• by DocSavage64109 ( 799754 ) on Tuesday April 22, 2014 @02:44PM (#46817145)

    Like Google isn't doing the same thing. They announce years in advance and do nothing but cherry pick profitable areas. How many actual subscribers are in Google's territory?

    Sorry, but I live in the hood and have google fiber, and my friends live in an even worse area (near 37th and Prospect) and also have google fiber. They aren't just cherry picking the nice areas.

  • by _RiZ_ ( 26333 ) on Tuesday April 22, 2014 @02:49PM (#46817201) Homepage
    I live in Austin and can order "Giga" power currently with a current top speed of 300/300. Its been available in my neighborhood, a recent development in an established area, for a few months, but I haven't ordered. They have a 1TB download cap per month and in the $70.00 variant, they are using deep packet inspection in order to send targeted ads towards you. They have a more expensive option, $99.00 a month + install, where they don't examine your packets, but they have already lost me. I am sure Google will also utilize deep packet inspection and for some reason, I trust them more. I have TWC currently with a 50/5 plan that is supposed to be upgraded this summer with no additional costs. They haven't announced speeds yet but Im guessing they are going to be close in nature. Good to see competition working in the ATX.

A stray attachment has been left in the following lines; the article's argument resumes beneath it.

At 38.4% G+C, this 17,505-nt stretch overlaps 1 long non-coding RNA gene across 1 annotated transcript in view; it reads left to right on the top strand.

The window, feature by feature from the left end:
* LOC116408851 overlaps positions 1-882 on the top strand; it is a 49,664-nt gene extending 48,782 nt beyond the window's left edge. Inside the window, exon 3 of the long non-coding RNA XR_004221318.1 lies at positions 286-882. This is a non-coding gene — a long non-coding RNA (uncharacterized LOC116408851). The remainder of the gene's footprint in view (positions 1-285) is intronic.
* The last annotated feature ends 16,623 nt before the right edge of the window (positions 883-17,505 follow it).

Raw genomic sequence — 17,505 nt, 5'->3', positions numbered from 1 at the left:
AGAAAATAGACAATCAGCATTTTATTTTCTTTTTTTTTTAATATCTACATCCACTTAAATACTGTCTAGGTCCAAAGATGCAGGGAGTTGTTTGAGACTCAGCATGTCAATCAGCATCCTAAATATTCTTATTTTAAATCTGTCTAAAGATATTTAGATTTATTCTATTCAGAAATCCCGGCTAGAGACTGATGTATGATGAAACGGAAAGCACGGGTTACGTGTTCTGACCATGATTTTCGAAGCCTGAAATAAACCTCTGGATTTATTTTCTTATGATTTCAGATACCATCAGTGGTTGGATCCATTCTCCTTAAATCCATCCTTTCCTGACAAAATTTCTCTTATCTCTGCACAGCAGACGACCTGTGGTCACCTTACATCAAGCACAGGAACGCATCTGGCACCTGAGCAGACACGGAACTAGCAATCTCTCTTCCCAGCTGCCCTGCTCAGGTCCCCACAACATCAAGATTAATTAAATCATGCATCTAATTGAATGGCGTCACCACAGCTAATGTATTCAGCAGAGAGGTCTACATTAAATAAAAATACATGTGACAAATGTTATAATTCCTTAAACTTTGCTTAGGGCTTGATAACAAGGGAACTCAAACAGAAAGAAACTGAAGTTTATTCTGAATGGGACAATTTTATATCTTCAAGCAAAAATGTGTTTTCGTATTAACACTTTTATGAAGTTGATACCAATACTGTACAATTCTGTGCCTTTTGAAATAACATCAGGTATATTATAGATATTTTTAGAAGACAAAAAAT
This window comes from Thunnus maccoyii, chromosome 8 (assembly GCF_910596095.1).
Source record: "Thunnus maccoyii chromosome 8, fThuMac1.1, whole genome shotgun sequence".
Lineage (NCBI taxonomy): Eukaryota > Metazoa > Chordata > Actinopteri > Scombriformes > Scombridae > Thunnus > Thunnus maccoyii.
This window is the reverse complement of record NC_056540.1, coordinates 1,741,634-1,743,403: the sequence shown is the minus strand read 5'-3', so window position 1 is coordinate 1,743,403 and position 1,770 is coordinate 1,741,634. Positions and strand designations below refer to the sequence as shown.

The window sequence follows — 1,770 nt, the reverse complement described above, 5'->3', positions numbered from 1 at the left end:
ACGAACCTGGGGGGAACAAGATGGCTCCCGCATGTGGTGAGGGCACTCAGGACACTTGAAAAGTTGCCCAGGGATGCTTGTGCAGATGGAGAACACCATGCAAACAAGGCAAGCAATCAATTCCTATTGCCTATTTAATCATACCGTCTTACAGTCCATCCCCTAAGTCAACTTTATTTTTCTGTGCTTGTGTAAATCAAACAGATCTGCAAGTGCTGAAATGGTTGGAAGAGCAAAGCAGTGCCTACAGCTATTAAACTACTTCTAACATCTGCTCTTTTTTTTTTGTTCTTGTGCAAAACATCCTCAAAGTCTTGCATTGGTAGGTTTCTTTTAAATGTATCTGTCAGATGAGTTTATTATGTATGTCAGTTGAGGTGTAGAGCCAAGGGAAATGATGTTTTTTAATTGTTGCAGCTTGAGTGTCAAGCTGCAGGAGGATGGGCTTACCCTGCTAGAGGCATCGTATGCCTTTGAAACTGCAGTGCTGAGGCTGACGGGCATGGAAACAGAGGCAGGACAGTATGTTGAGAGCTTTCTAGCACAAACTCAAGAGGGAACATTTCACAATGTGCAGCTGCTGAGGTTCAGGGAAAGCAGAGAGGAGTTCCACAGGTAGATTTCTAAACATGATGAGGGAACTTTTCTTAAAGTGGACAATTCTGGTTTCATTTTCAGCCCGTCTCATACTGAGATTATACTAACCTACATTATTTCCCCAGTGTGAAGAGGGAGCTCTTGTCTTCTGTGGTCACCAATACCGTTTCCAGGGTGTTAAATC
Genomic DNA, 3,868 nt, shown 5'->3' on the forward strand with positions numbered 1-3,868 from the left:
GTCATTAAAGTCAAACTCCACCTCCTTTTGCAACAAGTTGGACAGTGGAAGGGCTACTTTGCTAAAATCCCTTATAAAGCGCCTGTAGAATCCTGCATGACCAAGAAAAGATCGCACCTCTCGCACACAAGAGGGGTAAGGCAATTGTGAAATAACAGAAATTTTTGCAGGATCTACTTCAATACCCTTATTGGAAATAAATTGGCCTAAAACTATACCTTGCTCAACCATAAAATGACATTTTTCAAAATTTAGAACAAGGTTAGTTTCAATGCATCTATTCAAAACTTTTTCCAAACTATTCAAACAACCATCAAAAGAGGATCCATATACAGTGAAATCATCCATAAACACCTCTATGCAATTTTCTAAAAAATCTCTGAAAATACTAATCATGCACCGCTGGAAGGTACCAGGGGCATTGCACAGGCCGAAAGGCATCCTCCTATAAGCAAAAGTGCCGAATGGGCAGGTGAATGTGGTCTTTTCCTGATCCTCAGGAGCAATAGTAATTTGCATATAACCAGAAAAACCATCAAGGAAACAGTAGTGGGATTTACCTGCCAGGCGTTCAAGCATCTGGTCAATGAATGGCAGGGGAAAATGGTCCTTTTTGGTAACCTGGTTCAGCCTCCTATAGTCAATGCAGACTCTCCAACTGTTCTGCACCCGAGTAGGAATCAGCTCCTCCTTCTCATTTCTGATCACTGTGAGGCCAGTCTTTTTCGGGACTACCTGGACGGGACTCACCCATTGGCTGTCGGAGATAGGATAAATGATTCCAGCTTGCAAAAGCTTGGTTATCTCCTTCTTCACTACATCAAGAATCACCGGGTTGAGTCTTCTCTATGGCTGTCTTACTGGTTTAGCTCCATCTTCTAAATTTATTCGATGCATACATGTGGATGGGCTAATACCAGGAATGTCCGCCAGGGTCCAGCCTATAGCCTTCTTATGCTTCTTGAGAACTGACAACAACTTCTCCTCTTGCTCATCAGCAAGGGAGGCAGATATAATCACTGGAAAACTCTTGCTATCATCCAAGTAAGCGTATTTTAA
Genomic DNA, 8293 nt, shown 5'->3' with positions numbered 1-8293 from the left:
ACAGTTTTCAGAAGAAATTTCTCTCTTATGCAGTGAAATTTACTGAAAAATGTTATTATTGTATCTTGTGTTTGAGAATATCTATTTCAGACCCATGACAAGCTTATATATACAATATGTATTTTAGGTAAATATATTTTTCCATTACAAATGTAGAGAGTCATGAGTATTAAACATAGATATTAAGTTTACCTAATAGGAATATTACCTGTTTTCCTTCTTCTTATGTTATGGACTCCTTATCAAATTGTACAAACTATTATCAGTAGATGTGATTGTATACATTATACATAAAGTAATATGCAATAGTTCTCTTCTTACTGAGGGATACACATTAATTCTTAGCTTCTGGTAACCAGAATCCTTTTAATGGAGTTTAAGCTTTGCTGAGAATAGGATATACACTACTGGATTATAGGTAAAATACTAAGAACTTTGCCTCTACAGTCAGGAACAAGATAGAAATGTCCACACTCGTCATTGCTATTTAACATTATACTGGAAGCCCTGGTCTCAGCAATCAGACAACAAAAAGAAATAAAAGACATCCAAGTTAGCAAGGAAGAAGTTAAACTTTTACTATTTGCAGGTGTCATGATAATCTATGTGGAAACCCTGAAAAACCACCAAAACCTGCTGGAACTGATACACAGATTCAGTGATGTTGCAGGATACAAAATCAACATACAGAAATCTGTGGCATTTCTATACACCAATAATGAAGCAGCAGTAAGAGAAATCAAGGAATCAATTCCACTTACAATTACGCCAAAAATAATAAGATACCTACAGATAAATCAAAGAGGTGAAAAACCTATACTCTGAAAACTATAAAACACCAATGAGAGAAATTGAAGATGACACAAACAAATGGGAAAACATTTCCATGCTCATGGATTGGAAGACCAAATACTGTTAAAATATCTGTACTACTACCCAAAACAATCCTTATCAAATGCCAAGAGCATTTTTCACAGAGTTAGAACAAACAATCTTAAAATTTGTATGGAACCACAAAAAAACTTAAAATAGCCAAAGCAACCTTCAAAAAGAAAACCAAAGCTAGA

• by Charliemopps ( 1157495 ) on Tuesday April 22, 2014 @03:02PM (#46817325)

    You've linked to a poor source that gets its data from even worse sources.
    AT&T is only worth $189 billion as of today. So what did they do with that $200 billion they supposedly got? Set it on fire? I dislike AT&T as much as the next guy, but let not create flat out lies.

  • by Anonymous Coward on Tuesday April 22, 2014 @03:05PM (#46817345)

    AT&T was given billions of dollars to deliver broadband based on at least one leg of fiber to at least one home in each census tract in the subsidized area.

    My census tract has ONE subdivision where AT&T vDSL is available (DSL from a fiber-fed, single-shelf, 4-card VRAD hosting 192 homes), yet AT&T is legally allowed to shade in the entire census tract (over 2000 homes) on the map and tell government that "this census tract has fiber coverage per our agreement."